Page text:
Clathrin collaboration

Microscopy shows how cells engulf nutrients and viruses

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BROOKINGS, S.D.—A collaboration between researchers from two South Dakota universities and the National Institutes of Health (NIH) has provided an understanding of a mechanism that enables cells to internalize beneficial nutrients and not-so-beneficial viruses.
South Dakota State University associate professor Adam Hoppe, South Dakota School of Mines & Technology professor Steve Smith and NIH scientists Justin Taraska and Kem Sochacki combined three types of microscopy to trace the method by which a protein called clathrin activates cell membrane bending. The researchers discovered that clathrin, which creates a honeycomb-shaped scaffold on the cell membrane, has an unexpected amount of plasticity when pinching off small portions of the cell membrane.
As the team related in the Jan. 29 issue of Nature Communications, “Clathrin-mediated endocytosis (CME) internalizes plasma membrane by reshaping small regions of the cell surface into spherical vesicles. The key mechanistic question of how coat assembly produces membrane curvature has been studied with molecular and cellular structural biology approaches without direct visualization of the process in living cells; resulting in two competing models for membrane bending. Here we use polarized total internal reflection fluorescence microscopy (pol-TIRF) combined with electron, atomic force and super-resolution optical microscopy to measure membrane curvature during CME.”
They added, “Surprisingly, coat assembly accommodates membrane bending concurrent with or after the assembly of the clathrin lattice. Once curvature began, CME proceeded to scission with robust timing. Four color pol-TIRF showed that CALM accumulated at high levels during membrane bending, implicating its auxiliary role in curvature generation. We conclude that clathrin-coat assembly is versatile and that multiple membrane-bending trajectories likely reflect the energetics of coat assembly relative to competing forces.”
A federally funded intramural research program enabled the contributions of Taraska and Sochacki in Bethesda, Md. Hoppe and Smith work together through the South Dakota BioSystems Networks and Translational Research (BioSNTR) center, funded through the South Dakota Research Innovation Center program and the National Science Foundation’s Established Program to Stimulate Competitive Research. The team hopes that a better understanding of how cells internalize material will assist BioSNTR researchers working with Sioux Falls-based SAB Biotheraputics to develop new alternative treatments for influenza.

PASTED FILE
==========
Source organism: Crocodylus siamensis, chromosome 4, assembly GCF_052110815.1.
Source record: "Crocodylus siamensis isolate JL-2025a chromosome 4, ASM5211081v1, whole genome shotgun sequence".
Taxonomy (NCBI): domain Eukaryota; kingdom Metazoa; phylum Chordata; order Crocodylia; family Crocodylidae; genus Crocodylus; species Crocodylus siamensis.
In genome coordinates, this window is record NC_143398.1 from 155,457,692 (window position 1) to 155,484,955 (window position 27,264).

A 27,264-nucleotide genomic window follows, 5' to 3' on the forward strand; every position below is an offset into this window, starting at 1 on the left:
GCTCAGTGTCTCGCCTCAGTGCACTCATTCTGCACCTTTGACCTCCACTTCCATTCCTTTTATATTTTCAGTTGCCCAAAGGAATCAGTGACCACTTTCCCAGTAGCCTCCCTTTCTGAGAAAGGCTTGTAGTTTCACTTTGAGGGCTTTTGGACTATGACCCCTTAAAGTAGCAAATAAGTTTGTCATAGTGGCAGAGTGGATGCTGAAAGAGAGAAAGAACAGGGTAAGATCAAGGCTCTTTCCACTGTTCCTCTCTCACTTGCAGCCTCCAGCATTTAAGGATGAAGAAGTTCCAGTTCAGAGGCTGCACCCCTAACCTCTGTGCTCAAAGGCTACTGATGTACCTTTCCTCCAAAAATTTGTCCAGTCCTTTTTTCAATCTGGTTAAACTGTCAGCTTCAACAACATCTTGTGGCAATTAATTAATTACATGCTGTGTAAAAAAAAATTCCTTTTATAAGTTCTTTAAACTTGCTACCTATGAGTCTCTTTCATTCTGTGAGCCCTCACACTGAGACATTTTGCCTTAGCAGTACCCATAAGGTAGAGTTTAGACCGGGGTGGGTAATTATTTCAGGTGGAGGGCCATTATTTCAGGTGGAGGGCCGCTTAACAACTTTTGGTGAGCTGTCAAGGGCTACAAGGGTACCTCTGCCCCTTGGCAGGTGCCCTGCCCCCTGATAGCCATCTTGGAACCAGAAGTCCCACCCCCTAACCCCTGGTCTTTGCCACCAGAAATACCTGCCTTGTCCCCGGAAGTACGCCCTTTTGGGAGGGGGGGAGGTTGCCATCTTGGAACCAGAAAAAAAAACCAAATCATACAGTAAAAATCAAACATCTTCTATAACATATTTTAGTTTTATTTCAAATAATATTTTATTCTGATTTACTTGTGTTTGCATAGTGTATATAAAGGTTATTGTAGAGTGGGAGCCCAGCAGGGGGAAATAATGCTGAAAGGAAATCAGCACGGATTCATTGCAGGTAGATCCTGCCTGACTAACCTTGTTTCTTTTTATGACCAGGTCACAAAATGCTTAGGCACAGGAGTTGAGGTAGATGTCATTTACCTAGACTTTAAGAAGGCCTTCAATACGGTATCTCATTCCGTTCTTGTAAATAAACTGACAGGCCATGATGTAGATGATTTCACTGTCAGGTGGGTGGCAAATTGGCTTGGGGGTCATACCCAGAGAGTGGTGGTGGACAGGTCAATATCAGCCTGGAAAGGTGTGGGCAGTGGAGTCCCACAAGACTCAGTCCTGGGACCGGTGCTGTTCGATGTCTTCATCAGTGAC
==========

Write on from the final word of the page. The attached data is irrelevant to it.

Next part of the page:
According to Hoppe, a cell biologist and BioSNTR director whose research focuses on developing antiviral and anticancer therapeutics, “It was an awesome team science effort and an important model for success. This is a fundamental ‘how does the cell work’ kind of question that has radiating impacts on a multitude of disease processes and important physiological functions in plants, animals and humans. The process, known as endocytosis, is one of the main mechanisms by which cells internalize material from the environment and remodel their surfaces.”
Hoppe and his team filmed live cells internalizing their own membrane using fluorescence on a nanoscale. The team used a laser beam to distinguish between horizontal and vertical orientations. They chemically froze the cells at various stages to garner high-resolution images of membrane bending.
Taraska—a senior investigator in the Laboratory of Molecular and Cellular Imaging at the National Heart, Lung and Blood Institute, part of the NIH—and his team scanned the cells using super resolution light imaging with fluorescence and electron microscopy, correlating the two by putting one image on top of the other. As he explained, “Endocytosis in human cells is primarily driven by clathrin, which forms a honeycomb lattice that grabs a piece of membrane and pulls it inside the cell. Viruses hijack this process to get into cells; it’s also how many drugs are delivered into a cell.”
Smith, a physicist and director of the SD Mines nanoscience and nanoengineering program, used atomic force microscopy to precisely measure the clathrin structure and resulting vesicles, including their height and diameter. Each cell had 50 to 100 vesicles.
According to Smith, “This a big technical accomplishment. Three teams separated by thousands of miles examined the same cell, down to the nanometer level—that’s an incredible accomplishment.”
The three-pronged approach gave the researchers confidence in their findings, and their collaboration will be continuing.

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